“It’s okay. I’ve tried similar things,” she says consolingly, seeing the panicked look on my face.
The girl smiles, and a wave of warmth and relief rushes through me, sweeping away the despair and guilt threatening to bubble up again. I return her smile and move forward with my hand outstretched.
“My name’s Matthew. Matthew Harris,” I say. She accepts my hand, taking it firmly in her own. Her skin is smooth and cool, but not clammy like mine usually is.
“I’m Kim. Kim Reisberg.”
I can’t help but smile wider at the sound of her voice. I don’t know if it’s just the fact that I haven’t heard anyone else speak for days, but there’s something addicting about her tone, the rich, alto timbre of it, the way she seems to infuse her genuine emotions into every syllable. It makes me feel like my entire soul is exhaling, like it’s been holding its breath and can finally breathe for the first time since the world stopped moving.
So, I found some pants and a shirt at a nearby store—the very least I could do to make myself presentable. It’s my first time wearing clothes in a long while, and it feels a little weird, to be honest; but, it’s a necessary measure now that I’m not the only one moving around. Kim and I haven’t left each other’s side since meeting a few hours ago, both of us afraid that we’ll lose the other if we split up for even a moment. We’ve been going everywhere and doing everything together, soaking in each moment and savoring this new reality of ours, the reality that we’re not alone in this strange frozen world.
Kim and I sit on a bench in the bird sanctuary at the zoo. Colorful and exotic birds surround us, all paused mid-flight, their wings stretched out in a stunning showcase of their shimmering plumage. I don’t come to the zoo nearly often enough; I even get in for free with a student’s pass.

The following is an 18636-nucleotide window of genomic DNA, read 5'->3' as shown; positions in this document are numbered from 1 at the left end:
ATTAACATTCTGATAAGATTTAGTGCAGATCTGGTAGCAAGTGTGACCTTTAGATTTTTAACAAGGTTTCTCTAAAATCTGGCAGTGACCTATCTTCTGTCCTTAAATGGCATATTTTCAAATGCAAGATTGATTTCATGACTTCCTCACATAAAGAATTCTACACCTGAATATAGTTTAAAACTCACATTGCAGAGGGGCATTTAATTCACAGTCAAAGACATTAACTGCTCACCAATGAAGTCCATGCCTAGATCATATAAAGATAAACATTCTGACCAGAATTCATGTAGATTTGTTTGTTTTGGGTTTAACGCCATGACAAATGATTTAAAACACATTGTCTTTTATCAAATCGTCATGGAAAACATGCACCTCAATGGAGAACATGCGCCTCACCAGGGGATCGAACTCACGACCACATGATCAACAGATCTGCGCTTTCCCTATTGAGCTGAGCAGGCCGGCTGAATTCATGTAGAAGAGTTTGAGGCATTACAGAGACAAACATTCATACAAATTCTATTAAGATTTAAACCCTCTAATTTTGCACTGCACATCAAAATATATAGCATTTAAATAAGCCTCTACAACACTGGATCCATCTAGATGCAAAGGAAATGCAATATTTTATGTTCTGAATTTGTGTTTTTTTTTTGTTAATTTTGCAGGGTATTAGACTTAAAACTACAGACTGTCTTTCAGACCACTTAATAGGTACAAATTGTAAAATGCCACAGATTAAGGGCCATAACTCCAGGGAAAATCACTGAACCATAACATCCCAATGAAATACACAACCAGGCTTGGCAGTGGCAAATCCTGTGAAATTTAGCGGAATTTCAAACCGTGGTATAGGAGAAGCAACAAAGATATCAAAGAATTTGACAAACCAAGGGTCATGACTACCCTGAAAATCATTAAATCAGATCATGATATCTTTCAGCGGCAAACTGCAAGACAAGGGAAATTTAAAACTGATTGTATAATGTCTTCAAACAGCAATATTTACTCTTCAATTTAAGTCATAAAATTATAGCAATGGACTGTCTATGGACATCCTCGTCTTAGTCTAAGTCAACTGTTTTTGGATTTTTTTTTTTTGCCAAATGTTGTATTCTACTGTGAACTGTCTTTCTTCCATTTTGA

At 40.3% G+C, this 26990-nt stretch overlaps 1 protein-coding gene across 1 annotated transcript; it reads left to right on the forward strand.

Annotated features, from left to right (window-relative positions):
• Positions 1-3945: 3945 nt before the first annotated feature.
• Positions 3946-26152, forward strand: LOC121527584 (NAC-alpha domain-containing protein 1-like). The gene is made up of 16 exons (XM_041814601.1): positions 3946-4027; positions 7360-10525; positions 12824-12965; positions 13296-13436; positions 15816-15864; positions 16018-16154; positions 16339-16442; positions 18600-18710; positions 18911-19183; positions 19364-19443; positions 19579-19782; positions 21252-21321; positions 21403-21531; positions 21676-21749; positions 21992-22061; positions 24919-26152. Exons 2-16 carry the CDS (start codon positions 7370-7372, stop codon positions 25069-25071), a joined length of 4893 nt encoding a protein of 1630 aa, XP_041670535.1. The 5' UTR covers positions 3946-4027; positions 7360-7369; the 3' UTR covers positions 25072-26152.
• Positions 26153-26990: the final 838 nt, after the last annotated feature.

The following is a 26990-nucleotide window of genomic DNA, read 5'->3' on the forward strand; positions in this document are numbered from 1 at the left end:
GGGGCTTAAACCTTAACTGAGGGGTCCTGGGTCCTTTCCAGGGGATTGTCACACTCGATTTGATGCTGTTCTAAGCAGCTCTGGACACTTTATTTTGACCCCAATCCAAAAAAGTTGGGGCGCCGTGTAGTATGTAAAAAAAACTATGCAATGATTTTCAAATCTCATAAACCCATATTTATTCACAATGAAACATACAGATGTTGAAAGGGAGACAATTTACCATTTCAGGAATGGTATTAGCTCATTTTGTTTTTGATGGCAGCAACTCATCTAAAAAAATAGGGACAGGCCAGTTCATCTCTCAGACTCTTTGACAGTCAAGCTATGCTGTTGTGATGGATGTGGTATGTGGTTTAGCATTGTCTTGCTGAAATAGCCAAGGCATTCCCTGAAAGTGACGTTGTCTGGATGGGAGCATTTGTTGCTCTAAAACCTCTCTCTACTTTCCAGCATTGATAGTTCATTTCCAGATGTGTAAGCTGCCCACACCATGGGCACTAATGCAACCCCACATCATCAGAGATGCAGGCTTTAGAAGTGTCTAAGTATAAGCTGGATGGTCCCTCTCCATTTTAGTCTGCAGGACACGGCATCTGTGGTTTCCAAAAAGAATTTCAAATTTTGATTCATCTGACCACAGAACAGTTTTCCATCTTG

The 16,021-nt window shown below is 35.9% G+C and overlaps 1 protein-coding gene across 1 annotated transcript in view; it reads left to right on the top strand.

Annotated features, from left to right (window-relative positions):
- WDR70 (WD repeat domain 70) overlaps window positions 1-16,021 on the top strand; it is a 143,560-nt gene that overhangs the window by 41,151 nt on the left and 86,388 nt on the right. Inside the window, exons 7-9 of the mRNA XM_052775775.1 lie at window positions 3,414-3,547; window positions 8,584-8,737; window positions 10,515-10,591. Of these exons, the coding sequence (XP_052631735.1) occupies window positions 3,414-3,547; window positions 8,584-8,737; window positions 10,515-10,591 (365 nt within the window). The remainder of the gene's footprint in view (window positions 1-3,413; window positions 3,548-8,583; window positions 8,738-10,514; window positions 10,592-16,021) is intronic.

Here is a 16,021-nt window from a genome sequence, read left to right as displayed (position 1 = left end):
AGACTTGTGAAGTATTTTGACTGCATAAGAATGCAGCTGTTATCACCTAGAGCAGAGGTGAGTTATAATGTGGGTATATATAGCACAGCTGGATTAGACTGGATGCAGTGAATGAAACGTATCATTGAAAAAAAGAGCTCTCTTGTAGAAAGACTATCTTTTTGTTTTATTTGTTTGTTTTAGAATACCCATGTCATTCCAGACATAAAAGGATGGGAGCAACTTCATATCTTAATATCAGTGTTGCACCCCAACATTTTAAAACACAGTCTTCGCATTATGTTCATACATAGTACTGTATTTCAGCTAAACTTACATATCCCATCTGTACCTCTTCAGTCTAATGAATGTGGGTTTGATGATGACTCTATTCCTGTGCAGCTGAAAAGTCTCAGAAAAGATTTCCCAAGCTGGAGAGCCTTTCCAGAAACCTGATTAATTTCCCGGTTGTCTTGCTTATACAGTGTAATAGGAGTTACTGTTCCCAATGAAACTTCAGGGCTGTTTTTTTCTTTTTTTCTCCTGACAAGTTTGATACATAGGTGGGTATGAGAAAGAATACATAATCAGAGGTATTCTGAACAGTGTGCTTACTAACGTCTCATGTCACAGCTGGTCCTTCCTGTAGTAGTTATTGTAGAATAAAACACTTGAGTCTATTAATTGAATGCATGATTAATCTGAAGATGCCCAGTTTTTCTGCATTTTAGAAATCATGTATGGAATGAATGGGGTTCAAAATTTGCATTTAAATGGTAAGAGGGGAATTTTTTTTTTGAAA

“Kind of lucky that I did jump off that building, huh?” I say. Kim is sitting next to me on one of the observation benches, while a woman in her seventies sits on my other side, her hands preserved in the action of applying more makeup to her face.
“Yeah? How so?”
“I mean, imagine the chances of us running into each other. It’s lucky that we met at all, considering how big the city is and how many people are in it.”
She smiles and shrugs.
“Not luck. Sometimes people just need people, and life has a way of making that work out.”
I turn to her and grin. She looks back at me with that same warm smile from earlier. I don’t know what it is, but something about her makes me feel like I’ve known her my whole life. Maybe it’s the way she talks, the way her tone makes you feel like you’ve never been a stranger to her. Perhaps it’s something deeper, something that’s just a part of who she is.
“Well, if we’re going to be frozen together forever, we might as well get to know each other. Where are you from?” I ask.
“I’m from the north boroughs, up by Standley Lake. My family’s been there for generations.”
I try to hide my instinctual grimace, but fail horribly. “Ah, isn’t that a pretty rough area? I feel like I’m always hearing about something crazy happening there.”